Easy, these people are so damaged and so dangerous that they do not fit into “that context” which I was discussing. They fall outside that context and must be considered separately. Truly dangerous individuals need to be confined for the safety of the rest. I am not opposed to incarceration for those who are truly dangerous. I am opposed to locking up those who could be rendered “safe to be in society”  and potentially even contributory to society by some other means.

    A local example. After the pepper spraying incident there where those who felt that the officer committing the spraying should be charged with assault, convicted and locked up. Others merely felt that he had demonstrated that he was not fit for his job and should be fired. While I in no way approved of his actions, I did not favor either course. This is a situation that I felt should be addressed from a systems point of view. There were a number of steps along the way involving multiple decision makers that would have prevented his fateful and flawed decision making. However, our society often prefers to identify one scapegoat, “punish” him or her, and call it a day, thus precluding any real chance at changing the flawed system to one less likely to result in error and excessive use of force.

    1. tribeUSA

      Tia–yes, I agree that the UCD pepper-spray officer was scapegoated–actual responsibility for this incident is shared between the officer, the UCD police chief, and UCD officials all the way up to Katehi. I think it was an injustice that the officer lost his job because of this incident; a more appropriate course of action would have been a harsh reprimand and a mandatory training course or two–having to balance police action with the legal and political complexities of this protest situation, based on his own judgement alone, was way beyond his pay grade.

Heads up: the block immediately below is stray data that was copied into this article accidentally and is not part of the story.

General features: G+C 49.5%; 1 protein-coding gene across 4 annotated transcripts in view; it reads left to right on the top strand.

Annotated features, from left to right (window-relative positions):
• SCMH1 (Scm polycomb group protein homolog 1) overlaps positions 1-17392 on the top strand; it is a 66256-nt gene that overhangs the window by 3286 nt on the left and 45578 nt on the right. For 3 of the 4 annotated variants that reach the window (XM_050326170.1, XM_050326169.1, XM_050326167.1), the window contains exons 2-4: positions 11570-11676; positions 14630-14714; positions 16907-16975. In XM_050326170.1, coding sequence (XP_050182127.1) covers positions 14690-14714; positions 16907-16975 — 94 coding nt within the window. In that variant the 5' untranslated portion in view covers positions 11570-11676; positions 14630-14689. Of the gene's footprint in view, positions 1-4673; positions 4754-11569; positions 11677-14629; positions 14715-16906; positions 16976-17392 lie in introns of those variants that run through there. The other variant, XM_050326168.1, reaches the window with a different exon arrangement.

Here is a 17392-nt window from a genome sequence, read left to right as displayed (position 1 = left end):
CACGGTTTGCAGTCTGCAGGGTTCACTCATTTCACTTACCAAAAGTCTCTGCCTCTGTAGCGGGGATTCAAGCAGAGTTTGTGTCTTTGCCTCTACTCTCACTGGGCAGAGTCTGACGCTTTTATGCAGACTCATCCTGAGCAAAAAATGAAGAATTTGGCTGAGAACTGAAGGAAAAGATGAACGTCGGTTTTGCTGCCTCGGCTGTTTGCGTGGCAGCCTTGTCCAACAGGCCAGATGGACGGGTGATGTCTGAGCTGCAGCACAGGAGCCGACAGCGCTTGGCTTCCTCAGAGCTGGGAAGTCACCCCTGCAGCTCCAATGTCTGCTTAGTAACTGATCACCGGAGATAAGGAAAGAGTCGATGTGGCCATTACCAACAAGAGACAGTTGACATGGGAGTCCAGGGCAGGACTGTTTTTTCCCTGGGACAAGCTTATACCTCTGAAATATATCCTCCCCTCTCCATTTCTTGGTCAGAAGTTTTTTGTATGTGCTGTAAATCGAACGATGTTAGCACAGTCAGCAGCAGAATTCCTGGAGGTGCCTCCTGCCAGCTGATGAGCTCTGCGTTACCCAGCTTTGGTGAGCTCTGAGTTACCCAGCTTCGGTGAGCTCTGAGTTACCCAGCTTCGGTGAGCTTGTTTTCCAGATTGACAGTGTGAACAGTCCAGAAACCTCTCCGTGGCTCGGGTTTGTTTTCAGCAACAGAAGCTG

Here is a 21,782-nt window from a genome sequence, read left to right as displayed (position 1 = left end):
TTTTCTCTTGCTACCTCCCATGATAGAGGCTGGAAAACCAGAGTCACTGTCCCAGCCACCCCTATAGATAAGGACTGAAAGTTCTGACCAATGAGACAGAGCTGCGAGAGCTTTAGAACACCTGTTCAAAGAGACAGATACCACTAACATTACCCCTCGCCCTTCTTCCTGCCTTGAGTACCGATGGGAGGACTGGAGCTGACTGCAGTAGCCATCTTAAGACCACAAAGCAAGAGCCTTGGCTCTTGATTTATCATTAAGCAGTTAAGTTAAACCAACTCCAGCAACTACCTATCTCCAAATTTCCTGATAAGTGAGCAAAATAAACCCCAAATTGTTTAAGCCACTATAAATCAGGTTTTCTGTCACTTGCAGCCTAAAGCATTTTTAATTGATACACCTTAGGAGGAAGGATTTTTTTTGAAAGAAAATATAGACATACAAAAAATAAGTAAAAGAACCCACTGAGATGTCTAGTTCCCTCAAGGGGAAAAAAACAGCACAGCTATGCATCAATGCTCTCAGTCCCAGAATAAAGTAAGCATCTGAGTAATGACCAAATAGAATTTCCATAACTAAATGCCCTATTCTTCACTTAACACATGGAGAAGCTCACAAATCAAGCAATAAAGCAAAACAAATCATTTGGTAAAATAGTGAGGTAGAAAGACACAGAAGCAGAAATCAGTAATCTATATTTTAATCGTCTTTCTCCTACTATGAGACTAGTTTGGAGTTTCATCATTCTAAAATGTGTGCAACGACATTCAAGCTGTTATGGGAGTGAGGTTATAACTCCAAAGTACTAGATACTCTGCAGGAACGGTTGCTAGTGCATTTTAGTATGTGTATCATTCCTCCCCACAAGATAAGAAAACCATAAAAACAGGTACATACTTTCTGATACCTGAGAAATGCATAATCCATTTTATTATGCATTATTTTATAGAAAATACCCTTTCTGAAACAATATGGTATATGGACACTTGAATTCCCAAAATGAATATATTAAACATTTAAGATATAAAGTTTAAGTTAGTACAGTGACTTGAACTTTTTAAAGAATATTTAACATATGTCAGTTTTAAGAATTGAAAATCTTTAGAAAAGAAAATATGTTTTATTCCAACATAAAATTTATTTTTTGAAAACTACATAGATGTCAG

6. Tia Will

    hpierce

    Help me how to deal with (apparently) evil people.”

    I gave your question some more thought and believe that I may have hit on a fundamental difference in how we view the world. It would appear to me that many people view the world in terms of “good and evil”. I tend to see with a different perspective. I see individuals in terms of their capacity for benevolence vs their capacity for harm. It is true that some people, such as those you named, have a capacity for harm that so exceeds any capacity for benevolence that our only option is to contain them. However, I think that in our zest to define people as either “good or evil” we frequently are willing to throw out the complex combination for benevolence vs harm that is intrinsic in every human being and thus brand far more as “evil” than is actually necessary or good for our society as a whole.

    1. hpierce

      My lack of response so far is digesting a number of your posts on the subject.  No heartburn thus far, but not sure how nourishing, at least at this point.  I truly want to thank you for your thoughtful responses, though.  I really respect your efforts.

    2. tribeUSA

      Tia–seems to me the ‘good vs evil’ duality is still a useful paradigm in modern times. Perhaps in modern language one of the ways in which evil can be usefully defined is in terms of malevolence of intent–the desire or intent to damage, wound, or destroy somebody else in order to gratify ones own psychic appetite for such actions, in and of themselves (with ‘good’ defined conversely)–and we do all have the capacity for malevolence (but hopefully most of us manage to vent such feelings with minimal damage); particularly if we are hurt by somebody else.